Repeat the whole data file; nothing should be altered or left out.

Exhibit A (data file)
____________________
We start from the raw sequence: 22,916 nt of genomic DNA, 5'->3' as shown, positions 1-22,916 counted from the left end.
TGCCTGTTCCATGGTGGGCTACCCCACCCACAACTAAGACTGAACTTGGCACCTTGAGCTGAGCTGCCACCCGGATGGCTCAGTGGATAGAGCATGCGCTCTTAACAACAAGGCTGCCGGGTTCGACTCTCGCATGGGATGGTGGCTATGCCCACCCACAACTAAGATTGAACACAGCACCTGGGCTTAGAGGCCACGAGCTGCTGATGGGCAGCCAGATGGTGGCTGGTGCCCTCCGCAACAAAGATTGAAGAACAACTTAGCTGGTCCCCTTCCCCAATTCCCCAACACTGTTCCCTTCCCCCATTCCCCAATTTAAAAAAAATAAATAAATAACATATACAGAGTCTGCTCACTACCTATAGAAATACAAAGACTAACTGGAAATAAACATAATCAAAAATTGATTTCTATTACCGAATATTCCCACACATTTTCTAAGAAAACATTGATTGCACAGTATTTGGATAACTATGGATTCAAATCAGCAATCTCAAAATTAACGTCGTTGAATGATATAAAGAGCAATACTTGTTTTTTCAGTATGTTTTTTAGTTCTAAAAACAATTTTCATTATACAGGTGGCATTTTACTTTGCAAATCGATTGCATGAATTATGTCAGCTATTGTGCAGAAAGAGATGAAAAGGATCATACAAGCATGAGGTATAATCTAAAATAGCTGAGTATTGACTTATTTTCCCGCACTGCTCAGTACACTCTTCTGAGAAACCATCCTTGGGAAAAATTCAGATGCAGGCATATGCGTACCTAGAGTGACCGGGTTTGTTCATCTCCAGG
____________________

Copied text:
We start from the raw sequence: 22,916 nt of genomic DNA, 5'->3' as shown, positions 1-22,916 counted from the left end.
TGCCTGTTCCATGGTGGGCTACCCCACCCACAACTAAGACTGAACTTGGCACCTTGAGCTGAGCTGCCACCCGGATGGCTCAGTGGATAGAGCATGCGCTCTTAACAACAAGGCTGCCGGGTTCGACTCTCGCATGGGATGGTGGCTATGCCCACCCACAACTAAGATTGAACACAGCACCTGGGCTTAGAGGCCACGAGCTGCTGATGGGCAGCCAGATGGTGGCTGGTGCCCTCCGCAACAAAGATTGAAGAACAACTTAGCTGGTCCCCTTCCCCAATTCCCCAACACTGTTCCCTTCCCCCATTCCCCAATTTAAAAAAAATAAATAAATAACATATACAGAGTCTGCTCACTACCTATAGAAATACAAAGACTAACTGGAAATAAACATAATCAAAAATTGATTTCTATTACCGAATATTCCCACACATTTTCTAAGAAAACATTGATTGCACAGTATTTGGATAACTATGGATTCAAATCAGCAATCTCAAAATTAACGTCGTTGAATGATATAAAGAGCAATACTTGTTTTTTCAGTATGTTTTTTAGTTCTAAAAACAATTTTCATTATACAGGTGGCATTTTACTTTGCAAATCGATTGCATGAATTATGTCAGCTATTGTGCAGAAAGAGATGAAAAGGATCATACAAGCATGAGGTATAATCTAAAATAGCTGAGTATTGACTTATTTTCCCGCACTGCTCAGTACACTCTTCTGAGAAACCATCCTTGGGAAAAATTCAGATGCAGGCATATGCGTACCTAGAGTGACCGGGTTTGTTCATCTCCAGG